Pica is the pathological craving for and eating of a nonnutritive item (eg, clay, coal, paper) or food ingredients (flour, raw potatoes). It is a complex behavior that can present with any number of variations (Table 1), and multiple pica determinants range from demands of tradition and acquired tastes in the cultural context to presumptive neurobiological mechanisms (eg, iron deficiency, CNS neurotransmission, physiological conditioning).
The clinical consequences of pica may have broad epidemiological implications as in lead intoxication and geophagia in children, which lead to severe impairment of intellectual and physical development. In addition, acute and chronic medical complications may pose surgical emergencies (intestinal obstruction from bezoars) as well as more subtle encroaching symptoms such as parasitosis, intoxication, and nutritional deficits.
In the spectrum of eating disorders, pica may be viewed as a derailment of food selection and a driven, often chaotic, form of ingestive behavior. In this overview of pica, we review its causes and prevalence. In addition, we discuss some of the associated complications as well as current treatment strategies.
According to DSM-IV, pica is the action of nonnutritive ingestion that is repeated for a period of at least a month and is developmentally inappropriate. Pica is most frequently seen in children and pregnant women. In certain ethnic populations, pica is culturally acceptable and is not considered pathological.
Poor parental supervision and oral overstimulation, maternal pica, and cultural acceptance of pica—especially common in families with African lineage and in southern US communities—may represent the extra pressures that allow pica to become manifest in a child prone to intense oral focus of drive satisfaction.1,2 Certain psychosocial stressors have been reported to be significantly associated with pica, including maternal deprivation, joint family, parental neglect, pregnancy, impoverished parent-child interaction, and disorganized family structure.3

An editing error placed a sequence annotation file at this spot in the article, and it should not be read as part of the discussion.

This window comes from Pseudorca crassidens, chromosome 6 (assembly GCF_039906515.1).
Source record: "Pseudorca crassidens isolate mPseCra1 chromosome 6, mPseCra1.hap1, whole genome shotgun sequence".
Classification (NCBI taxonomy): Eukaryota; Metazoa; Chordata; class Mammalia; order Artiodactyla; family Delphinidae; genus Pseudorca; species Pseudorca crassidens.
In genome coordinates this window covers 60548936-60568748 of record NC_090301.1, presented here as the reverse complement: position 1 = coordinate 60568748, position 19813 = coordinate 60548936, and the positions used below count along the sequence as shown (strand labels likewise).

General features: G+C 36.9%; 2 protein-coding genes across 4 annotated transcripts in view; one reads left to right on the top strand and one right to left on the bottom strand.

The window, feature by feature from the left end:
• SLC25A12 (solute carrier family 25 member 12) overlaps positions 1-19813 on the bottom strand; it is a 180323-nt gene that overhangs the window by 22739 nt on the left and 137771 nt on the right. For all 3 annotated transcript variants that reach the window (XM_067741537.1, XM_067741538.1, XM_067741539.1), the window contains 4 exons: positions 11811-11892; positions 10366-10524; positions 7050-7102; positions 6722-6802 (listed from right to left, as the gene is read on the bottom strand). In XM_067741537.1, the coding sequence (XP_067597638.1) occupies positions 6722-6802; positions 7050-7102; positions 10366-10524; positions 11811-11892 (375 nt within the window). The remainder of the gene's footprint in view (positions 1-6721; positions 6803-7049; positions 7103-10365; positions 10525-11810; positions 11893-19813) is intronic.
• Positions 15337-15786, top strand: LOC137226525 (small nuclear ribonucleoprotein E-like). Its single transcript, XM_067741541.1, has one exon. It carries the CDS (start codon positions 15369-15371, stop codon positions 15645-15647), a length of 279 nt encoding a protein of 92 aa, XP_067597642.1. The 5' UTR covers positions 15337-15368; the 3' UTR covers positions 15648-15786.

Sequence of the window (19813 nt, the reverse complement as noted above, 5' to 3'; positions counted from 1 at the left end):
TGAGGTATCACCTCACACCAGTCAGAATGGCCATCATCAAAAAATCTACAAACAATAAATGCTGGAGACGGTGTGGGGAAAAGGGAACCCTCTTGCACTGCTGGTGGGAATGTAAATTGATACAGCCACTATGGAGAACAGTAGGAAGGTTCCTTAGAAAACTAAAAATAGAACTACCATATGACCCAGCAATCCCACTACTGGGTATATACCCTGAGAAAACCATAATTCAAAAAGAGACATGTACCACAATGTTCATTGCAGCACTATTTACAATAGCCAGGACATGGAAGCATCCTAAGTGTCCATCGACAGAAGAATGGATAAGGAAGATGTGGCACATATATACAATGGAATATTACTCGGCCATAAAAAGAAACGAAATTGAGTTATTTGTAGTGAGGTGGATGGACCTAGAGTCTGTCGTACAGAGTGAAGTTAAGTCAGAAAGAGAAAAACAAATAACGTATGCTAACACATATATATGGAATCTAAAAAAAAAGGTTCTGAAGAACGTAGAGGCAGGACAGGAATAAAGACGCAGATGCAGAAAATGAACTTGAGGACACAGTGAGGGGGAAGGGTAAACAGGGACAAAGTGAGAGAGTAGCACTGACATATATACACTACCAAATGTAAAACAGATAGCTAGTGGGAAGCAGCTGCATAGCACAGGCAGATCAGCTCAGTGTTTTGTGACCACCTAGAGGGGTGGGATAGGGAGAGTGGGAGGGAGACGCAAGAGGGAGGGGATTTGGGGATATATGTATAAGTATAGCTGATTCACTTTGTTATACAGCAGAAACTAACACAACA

Pica is often seen in mentally or developmentally disabled persons. Several recent studies suggest significant psychiatric comorbidity as a determinant of pica.4,5 Kraeplin was the first to document an extraordinary array of inedible materials consumed by psychotic patients and felt that this behavior might be a vegetative sign of psychosis, "a perversion of the appetite." Delusional schizophrenic patients may ingest glass, pins, or various other nonnutritive items, and driven nonnutritive eating has been seen in disorganized schizophrenic patients.6,7
The prevalence of pica is difficult to establish because of differences in definition and the reluctance of patients to admit to abnormal cravings and ingestion. An incidence of pica greater than 50% is considered normal in children aged 18 to 36 months. Pica is thought to decrease with age; one study showed that about 10% of children older than 12 years engage in pica.8 Persistence of excessive hand-to-mouth movements observed in pica is abnormal in children older than 36 months.9
In the developmentally disabled, there are changes in incidence of pica with age, IQ, medication, and manifestations of behavior and appetite. An increased incidence of pica has been found to occur in patients with CNS congenital anomalies and associated medical problems, such as diabetes, deafness, and seizures.10 The incidence of pica has also been found to be increased in patients taking neuroleptics, which may be related to diminished postsynaptic dopamine receptor changes.11,12
Ethnic differences and societal norms
Geography, sociocultural factors, and developmental considerations are all significant in determining pica (Table 2). Demographic information reveals that pica has been associated with diets that are low in iron, zinc, and calcium compared with a balanced controlled diet.13
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